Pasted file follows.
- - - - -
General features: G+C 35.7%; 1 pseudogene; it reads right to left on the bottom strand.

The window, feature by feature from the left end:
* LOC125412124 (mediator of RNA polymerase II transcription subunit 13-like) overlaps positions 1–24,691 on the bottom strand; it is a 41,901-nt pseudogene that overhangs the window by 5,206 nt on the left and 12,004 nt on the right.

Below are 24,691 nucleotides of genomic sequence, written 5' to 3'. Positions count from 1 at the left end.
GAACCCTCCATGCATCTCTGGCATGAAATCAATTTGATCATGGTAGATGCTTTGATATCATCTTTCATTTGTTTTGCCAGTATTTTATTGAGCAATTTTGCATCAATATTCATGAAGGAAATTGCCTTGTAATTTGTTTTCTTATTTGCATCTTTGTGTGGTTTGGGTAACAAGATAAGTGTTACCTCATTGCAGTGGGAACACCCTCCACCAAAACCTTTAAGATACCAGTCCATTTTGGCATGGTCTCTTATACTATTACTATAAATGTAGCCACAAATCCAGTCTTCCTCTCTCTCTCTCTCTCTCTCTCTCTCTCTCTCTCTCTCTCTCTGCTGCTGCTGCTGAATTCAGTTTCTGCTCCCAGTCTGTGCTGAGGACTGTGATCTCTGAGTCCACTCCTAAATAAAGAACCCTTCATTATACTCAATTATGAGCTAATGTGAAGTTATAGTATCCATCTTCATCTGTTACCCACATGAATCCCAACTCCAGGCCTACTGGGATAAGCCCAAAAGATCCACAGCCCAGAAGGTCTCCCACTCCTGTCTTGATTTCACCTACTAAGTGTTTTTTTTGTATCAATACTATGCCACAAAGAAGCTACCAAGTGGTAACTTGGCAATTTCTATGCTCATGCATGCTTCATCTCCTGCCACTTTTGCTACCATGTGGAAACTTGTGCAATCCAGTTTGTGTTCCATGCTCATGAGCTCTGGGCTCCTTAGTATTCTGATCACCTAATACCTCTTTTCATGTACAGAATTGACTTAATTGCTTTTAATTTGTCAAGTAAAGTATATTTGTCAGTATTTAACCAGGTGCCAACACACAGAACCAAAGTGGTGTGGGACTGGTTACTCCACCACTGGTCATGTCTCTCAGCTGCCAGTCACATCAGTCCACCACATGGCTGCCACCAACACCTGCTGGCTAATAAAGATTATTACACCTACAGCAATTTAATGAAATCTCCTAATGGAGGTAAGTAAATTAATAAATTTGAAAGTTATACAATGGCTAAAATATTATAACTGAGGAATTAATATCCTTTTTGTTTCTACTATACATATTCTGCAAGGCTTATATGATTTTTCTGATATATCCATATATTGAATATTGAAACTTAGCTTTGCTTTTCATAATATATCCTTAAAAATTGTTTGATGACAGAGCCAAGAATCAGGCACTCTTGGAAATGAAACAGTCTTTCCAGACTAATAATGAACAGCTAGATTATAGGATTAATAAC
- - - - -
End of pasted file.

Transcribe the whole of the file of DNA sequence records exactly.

General features: G+C 35.7%; 1 pseudogene; it reads right to left on the bottom strand.

The window, feature by feature from the left end:
* LOC125412124 (mediator of RNA polymerase II transcription subunit 13-like) overlaps positions 1–24,691 on the bottom strand; it is a 41,901-nt pseudogene that overhangs the window by 5,206 nt on the left and 12,004 nt on the right.

Below are 24,691 nucleotides of genomic sequence, written 5' to 3'. Positions count from 1 at the left end.
GAACCCTCCATGCATCTCTGGCATGAAATCAATTTGATCATGGTAGATGCTTTGATATCATCTTTCATTTGTTTTGCCAGTATTTTATTGAGCAATTTTGCATCAATATTCATGAAGGAAATTGCCTTGTAATTTGTTTTCTTATTTGCATCTTTGTGTGGTTTGGGTAACAAGATAAGTGTTACCTCATTGCAGTGGGAACACCCTCCACCAAAACCTTTAAGATACCAGTCCATTTTGGCATGGTCTCTTATACTATTACTATAAATGTAGCCACAAATCCAGTCTTCCTCTCTCTCTCTCTCTCTCTCTCTCTCTCTCTCTCTCTCTCTCTGCTGCTGCTGCTGAATTCAGTTTCTGCTCCCAGTCTGTGCTGAGGACTGTGATCTCTGAGTCCACTCCTAAATAAAGAACCCTTCATTATACTCAATTATGAGCTAATGTGAAGTTATAGTATCCATCTTCATCTGTTACCCACATGAATCCCAACTCCAGGCCTACTGGGATAAGCCCAAAAGATCCACAGCCCAGAAGGTCTCCCACTCCTGTCTTGATTTCACCTACTAAGTGTTTTTTTTGTATCAATACTATGCCACAAAGAAGCTACCAAGTGGTAACTTGGCAATTTCTATGCTCATGCATGCTTCATCTCCTGCCACTTTTGCTACCATGTGGAAACTTGTGCAATCCAGTTTGTGTTCCATGCTCATGAGCTCTGGGCTCCTTAGTATTCTGATCACCTAATACCTCTTTTCATGTACAGAATTGACTTAATTGCTTTTAATTTGTCAAGTAAAGTATATTTGTCAGTATTTAACCAGGTGCCAACACACAGAACCAAAGTGGTGTGGGACTGGTTACTCCACCACTGGTCATGTCTCTCAGCTGCCAGTCACATCAGTCCACCACATGGCTGCCACCAACACCTGCTGGCTAATAAAGATTATTACACCTACAGCAATTTAATGAAATCTCCTAATGGAGGTAAGTAAATTAATAAATTTGAAAGTTATACAATGGCTAAAATATTATAACTGAGGAATTAATATCCTTTTTGTTTCTACTATACATATTCTGCAAGGCTTATATGATTTTTCTGATATATCCATATATTGAATATTGAAACTTAGCTTTGCTTTTCATAATATATCCTTAAAAATTGTTTGATGACAGAGCCAAGAATCAGGCACTCTTGGAAATGAAACAGTCTTTCCAGACTAATAATGAACAGCTAGATTATAGGATTAATAAC